Tuesday, October 13, 2009

Sometimes you need to ignore the news

I am convinced that most traders would be better off if they’d turn off CNBC, stop scanning news, and start trading their charts based on plain old, classical technical analysis. Oh sure, you want to be aware of and careful around major economic news announcements. But otherwise the noise from news can result in information overload at best and distract and keep you out of good trades at worst.

Here’s an example.

Yesterday one bit of constant news was that the pound was taking a beating along with the weak dollar. The pound dropped to a four-month low against the dollar and a six-month low against the Euro. This morning I woke up around 3 AM EST as I sometimes do. It’s a nice time to trade—so quiet and peaceful here in Florida while London is gearing up. While flipping through the shorter time frame charts, I noticed the pound had slipped beneath a daily support line I had drawn. Here’s the daily chart showing where the level has proved to be both support and resistance, something that’s known as polarity. I have removed my trade from view so as to give a clear look at the chart alone.
Many traders, influenced by news and the belief that the pound was in real trouble would stay away or worse, jump in with a short. On the shorter time frame though, 15-minutes and then 5-minutes, I noticed some interesting things.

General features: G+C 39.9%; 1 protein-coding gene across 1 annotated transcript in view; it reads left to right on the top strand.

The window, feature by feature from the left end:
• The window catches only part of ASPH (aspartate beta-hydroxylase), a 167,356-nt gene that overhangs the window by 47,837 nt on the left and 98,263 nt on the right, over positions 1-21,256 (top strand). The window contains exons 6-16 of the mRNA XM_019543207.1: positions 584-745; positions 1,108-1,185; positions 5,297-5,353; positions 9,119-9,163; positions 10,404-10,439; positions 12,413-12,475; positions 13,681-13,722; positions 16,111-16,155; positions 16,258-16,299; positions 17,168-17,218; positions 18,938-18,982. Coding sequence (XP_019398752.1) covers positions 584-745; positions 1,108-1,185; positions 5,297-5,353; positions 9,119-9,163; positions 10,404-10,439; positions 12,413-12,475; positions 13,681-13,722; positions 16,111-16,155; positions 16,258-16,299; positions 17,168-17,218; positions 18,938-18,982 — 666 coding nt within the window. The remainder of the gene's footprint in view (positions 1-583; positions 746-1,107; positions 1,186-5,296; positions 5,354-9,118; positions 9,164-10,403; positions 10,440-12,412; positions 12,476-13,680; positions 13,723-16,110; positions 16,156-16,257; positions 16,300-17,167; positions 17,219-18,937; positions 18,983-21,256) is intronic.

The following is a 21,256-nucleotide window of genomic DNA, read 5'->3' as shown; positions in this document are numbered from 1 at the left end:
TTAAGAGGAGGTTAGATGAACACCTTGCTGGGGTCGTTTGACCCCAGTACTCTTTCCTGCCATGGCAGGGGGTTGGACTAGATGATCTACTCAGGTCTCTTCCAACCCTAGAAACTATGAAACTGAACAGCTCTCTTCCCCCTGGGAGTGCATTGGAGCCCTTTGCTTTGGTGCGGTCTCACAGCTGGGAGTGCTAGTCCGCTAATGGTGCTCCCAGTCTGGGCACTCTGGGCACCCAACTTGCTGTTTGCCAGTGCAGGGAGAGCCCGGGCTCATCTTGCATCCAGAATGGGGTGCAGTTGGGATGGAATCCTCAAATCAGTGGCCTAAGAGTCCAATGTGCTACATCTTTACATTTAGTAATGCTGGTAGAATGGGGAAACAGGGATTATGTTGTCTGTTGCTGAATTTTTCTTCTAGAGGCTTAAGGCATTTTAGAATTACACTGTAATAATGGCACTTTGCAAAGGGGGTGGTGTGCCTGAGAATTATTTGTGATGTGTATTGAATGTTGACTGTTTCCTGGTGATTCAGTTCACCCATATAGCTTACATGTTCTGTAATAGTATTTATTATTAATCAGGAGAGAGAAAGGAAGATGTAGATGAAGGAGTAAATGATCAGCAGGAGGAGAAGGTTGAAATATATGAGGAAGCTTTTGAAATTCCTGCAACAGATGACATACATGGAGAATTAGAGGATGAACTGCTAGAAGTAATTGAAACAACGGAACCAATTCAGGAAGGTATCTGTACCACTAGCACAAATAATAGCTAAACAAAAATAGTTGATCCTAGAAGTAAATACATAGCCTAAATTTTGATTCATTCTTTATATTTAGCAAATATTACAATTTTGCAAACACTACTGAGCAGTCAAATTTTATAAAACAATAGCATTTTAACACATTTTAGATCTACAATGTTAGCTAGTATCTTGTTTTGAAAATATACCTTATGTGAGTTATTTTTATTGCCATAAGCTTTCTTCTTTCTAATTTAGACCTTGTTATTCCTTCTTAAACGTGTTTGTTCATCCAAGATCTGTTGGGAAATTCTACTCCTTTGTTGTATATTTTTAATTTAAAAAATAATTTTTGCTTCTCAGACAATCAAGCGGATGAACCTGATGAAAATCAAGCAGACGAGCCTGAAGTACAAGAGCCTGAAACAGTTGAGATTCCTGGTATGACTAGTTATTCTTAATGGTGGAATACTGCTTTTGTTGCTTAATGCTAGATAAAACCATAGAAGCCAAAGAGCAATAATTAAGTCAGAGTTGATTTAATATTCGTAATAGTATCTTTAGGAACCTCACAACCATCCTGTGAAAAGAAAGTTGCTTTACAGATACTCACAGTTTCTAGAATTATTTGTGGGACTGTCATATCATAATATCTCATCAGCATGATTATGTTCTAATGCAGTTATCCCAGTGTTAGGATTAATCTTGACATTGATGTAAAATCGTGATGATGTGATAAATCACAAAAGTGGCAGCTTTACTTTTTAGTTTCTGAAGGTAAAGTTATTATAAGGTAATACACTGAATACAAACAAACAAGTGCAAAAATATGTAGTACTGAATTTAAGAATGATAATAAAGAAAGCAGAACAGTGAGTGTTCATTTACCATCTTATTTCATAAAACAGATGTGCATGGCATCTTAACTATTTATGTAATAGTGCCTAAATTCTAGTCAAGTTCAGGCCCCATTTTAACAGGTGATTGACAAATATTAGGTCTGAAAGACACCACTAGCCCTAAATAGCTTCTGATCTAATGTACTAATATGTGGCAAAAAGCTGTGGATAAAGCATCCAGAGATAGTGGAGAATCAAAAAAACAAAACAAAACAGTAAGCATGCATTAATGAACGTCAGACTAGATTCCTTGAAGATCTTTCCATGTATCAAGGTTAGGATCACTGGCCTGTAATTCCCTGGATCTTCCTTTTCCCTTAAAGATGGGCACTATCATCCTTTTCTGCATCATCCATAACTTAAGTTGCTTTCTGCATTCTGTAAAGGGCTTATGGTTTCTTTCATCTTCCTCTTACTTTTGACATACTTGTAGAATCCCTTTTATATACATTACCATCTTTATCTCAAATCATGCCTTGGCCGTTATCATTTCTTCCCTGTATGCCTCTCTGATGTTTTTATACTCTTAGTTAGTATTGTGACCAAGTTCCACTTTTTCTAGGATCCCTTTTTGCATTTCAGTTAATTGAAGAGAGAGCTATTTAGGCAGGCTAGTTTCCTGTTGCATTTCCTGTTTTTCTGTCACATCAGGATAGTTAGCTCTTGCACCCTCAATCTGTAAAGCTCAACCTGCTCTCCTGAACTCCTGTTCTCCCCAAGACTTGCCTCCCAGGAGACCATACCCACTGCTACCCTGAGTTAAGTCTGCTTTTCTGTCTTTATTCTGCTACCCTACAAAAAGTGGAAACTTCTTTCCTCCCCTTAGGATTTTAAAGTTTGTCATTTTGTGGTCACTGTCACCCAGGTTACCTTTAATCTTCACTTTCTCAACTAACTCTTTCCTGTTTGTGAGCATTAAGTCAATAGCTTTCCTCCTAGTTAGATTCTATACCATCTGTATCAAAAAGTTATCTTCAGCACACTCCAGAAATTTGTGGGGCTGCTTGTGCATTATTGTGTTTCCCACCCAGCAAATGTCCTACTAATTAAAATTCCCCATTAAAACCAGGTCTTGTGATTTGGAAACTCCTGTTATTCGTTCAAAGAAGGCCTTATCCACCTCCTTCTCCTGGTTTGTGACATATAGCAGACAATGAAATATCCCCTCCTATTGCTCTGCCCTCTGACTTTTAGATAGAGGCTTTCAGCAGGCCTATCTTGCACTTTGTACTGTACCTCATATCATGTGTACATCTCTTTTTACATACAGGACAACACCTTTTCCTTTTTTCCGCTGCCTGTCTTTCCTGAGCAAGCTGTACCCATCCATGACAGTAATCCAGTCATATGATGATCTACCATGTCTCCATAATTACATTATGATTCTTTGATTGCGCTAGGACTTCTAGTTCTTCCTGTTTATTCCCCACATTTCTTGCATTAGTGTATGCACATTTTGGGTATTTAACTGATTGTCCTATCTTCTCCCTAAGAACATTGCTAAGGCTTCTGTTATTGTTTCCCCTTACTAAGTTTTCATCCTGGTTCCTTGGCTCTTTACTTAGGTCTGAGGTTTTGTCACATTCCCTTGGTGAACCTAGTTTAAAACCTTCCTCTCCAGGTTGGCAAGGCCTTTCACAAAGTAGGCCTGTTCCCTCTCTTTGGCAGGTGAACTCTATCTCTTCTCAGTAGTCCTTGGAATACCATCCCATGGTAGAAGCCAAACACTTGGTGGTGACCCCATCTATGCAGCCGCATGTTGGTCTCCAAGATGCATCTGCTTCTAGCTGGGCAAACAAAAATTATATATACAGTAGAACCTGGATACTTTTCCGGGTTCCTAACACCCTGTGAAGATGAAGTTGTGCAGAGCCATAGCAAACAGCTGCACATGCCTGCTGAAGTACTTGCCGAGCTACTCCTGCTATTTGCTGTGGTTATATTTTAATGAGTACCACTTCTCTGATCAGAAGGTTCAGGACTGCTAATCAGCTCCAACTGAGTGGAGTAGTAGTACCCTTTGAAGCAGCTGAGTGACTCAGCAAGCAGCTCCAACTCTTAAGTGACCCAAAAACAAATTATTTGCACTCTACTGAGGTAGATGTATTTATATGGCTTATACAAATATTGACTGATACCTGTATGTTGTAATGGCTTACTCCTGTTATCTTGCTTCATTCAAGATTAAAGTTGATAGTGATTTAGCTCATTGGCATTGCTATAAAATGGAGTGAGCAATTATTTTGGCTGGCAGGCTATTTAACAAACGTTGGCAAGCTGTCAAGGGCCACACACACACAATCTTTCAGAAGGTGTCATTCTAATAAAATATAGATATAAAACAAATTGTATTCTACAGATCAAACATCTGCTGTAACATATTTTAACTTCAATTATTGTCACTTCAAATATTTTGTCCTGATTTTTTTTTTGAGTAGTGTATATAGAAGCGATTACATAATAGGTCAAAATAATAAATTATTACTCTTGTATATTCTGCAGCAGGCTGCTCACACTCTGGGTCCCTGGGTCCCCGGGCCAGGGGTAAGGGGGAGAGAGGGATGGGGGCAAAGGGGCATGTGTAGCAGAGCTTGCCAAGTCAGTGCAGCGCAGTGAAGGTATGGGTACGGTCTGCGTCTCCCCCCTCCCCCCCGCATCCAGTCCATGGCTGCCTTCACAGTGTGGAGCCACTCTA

Looking at the 15-minute chart below, one can see the lower shadows indicating the market was rejecting those lower levels. You can also see divergence between price and RSI. The divergence was more pronounced on the 5-minute chart. The pair had experienced a significant fall, causing a lot of news. It was swooning below its daily support line. Yet the pair has been in an uptrend since early in the year. I bought, of course. It’s another of those trades where, yes, there is risk it could continue down, but I could set a tight stop. So here we are at 1:15 PM EST with 154 pips of profit. I’ve lightened by half my position and the rest is stopped at a point that will provide a 6o pip profit. I may move it up soon. The point is this—don’t be afraid of a falling pair if you can find reasons to buy on a shorter time frame. Most falls are not free falls forever. It just doesn’t work that way. To be honest, I expected to grab 50 pips or so from this trade before it started falling again. So it has done better than expected. To be honest a trade like this can fail. I’ve certainly had them do so and will try to remember to post the next one that does. But that’s why you set a tight stop. Here’s the 15-minute chart:
Am I a contrarian? Some will think so. I’m not. Much of the time the crowd is right, after all. I am quite sure I’ll be shorting the pound soon. But this was a nice little trading opportunity. So I took it.

My purpose in writing this blog is to show you how one trader, me, makes trading decisions and survives while trading Forex. One of the biggest problems I had when I first started trading was trying to apply the “rules” to actual trades. Another was the psychology—limiting losses and letting profits run. If you study my blog you’ll see how I deal with both those issues. So my writings are not trade recommendations but rather educational in purpose. You have to decide on your own approach to trading. Remember that trading is risky.

© Dianne Fecteau, 2009. No part of this material may be reproduced in any form, or referred to in any other publication, without the express written permission of the author.

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